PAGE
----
A special note of acknowledgement and appreciation to Lisa at Nightbird Books for allowing local authors the opportunity to display their work. “Thank you, Lisa.”

Author Event This Saturday

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I will be attending the latest Local Author Event Day this Saturday, December 5th, 2015 from 10:30 a.m. – 1 p.m. at Nightbird Books store, 205 West Dickson Street, Fayetteville, Arkansas.

Don’t miss this opportunity to meet local authors, purchase great signed edition books for gifts, and support our local small businesses.

From Nightbird Books:

We are inviting our local authors into the store on December 5th to give you a chance to meet writers in our community and pick up some great autographed holiday gifts. Because of smaller space, we will have two shifts. The first is from 10:30 to 1:00 and the second from 1:30 to 4:00. This is always a fun event so I hope you can join us.

Participants include:

Sybil Rosen, John Walsh, Tom McKinnon, Susan Holmes, Jack Cotner, Carolyn Guinzio, Vance Clement, and Edmund Harriss from 10:30 to 1:00

and Denele Campbell, Radine Trees Nehring, JB Hogan, Paul Williams, Alexander Margulis, and Martin Jardon from 1:30 to 4:00

 

I hope to see you there!

Jack Friday Sales Event!

Happy Holidays colorized Pen and Ink copyright noticed

Forget Black Friday sales events. On this blog it’s Jack Friday.

Actually, it’s a sales event that goes beyond just this Friday featuring the Kindle editions of both my short story collection and my Celtic murder mystery novel. They’re  on sale now through December 5th for just $0.99 each. From December 6th through December 23rd they will be half their usual listed price.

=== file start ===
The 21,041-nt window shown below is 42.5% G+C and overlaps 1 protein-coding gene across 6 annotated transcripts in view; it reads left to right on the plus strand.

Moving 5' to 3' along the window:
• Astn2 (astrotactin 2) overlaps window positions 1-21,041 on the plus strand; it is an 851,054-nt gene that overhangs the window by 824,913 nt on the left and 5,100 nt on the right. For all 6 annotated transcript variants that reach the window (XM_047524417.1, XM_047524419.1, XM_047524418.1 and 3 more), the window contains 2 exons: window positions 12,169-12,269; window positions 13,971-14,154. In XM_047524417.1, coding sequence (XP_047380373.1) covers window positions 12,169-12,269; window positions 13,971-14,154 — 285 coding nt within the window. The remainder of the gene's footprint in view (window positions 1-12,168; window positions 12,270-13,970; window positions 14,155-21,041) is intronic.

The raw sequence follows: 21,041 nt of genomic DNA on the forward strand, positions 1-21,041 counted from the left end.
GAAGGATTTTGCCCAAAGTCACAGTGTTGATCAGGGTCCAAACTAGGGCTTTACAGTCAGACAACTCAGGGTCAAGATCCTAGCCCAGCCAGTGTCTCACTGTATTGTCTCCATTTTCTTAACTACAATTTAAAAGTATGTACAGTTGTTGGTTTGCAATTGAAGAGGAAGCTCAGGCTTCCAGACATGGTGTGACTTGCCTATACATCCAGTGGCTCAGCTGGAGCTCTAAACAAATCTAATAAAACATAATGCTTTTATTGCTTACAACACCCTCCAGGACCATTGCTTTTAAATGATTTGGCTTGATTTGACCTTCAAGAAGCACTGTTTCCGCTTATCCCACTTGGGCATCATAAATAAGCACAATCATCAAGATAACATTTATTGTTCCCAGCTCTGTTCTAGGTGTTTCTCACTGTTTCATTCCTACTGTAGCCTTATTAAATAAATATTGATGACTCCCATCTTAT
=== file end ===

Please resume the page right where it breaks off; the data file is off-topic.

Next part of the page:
Grab a copy for yourself or purchase for family and friends.

 

Book Review: Gone to the Grave

GoneToTheGraveAbbyBurnett

The leaves cross over our graveyards

When the cold wind blows and raves

They whirl and scatter on the frozen ground

Then settle on the sunken graves

They put me to mind of the children of the earth

The mournful condition of us all

We are fresh and green in the spring of the year

And are blown in the grave in the fall.

–Florence Elizabeth Rutherford, 1873-1889

Rutherford Cemetery, Independence County, Arkansas

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Abby Burnett’s Gone to the Grave: Burial Customs of the Arkansas Ozarks, 1850-1950 is an interesting, intriguing read exploring the traditions surrounding death, local customs and rituals concerning bereavement, and the burial practices in the Arkansas Ozarks. It is excellent in its research, narrative, and visual presentation. I highly recommend it to anyone interested in such subject matter.

I had the pleasure to meet author Abby Burnett, a former freelance newspaper reporter, at the Books In Bloom event in Eureka Springs, Arkansas May 2015 and again this past week during her presentation at the Fayetteville, Arkansas Public Library. Her speaking and presentation abilities are every bit as impressive as her knowledge and expertise on Arkansas burial history and customs.

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 “This painstakingly researched and thoroughly engaging book is as much an anthropological and sociological study as it is a historical and folklorist account of death, dying, and burial in the Arkansas Ozarks…there is virtually no source of information that Burnett hasn’t explored—epitaphs, business ledgers, funeral home records, obituaries, WPA questionnaires, health department regulations, oral history interviews, ministers’ journals, censuses, mortality schedules, doctors’ notes, undertakers’ record books, historical photographs, museum collections, and newspaper accounts…”

–Allyn Lord, Director, Shiloh Museum of Ozark History, Springdale, Arkansas

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I hear a voice you cannot hear

Which says I must not stay,

I see a hand you cannot see

Which beckons me away.

–S. N. Lyle, 1875-1932

Lowes Creek Cemetery, Franklin County, Arkansas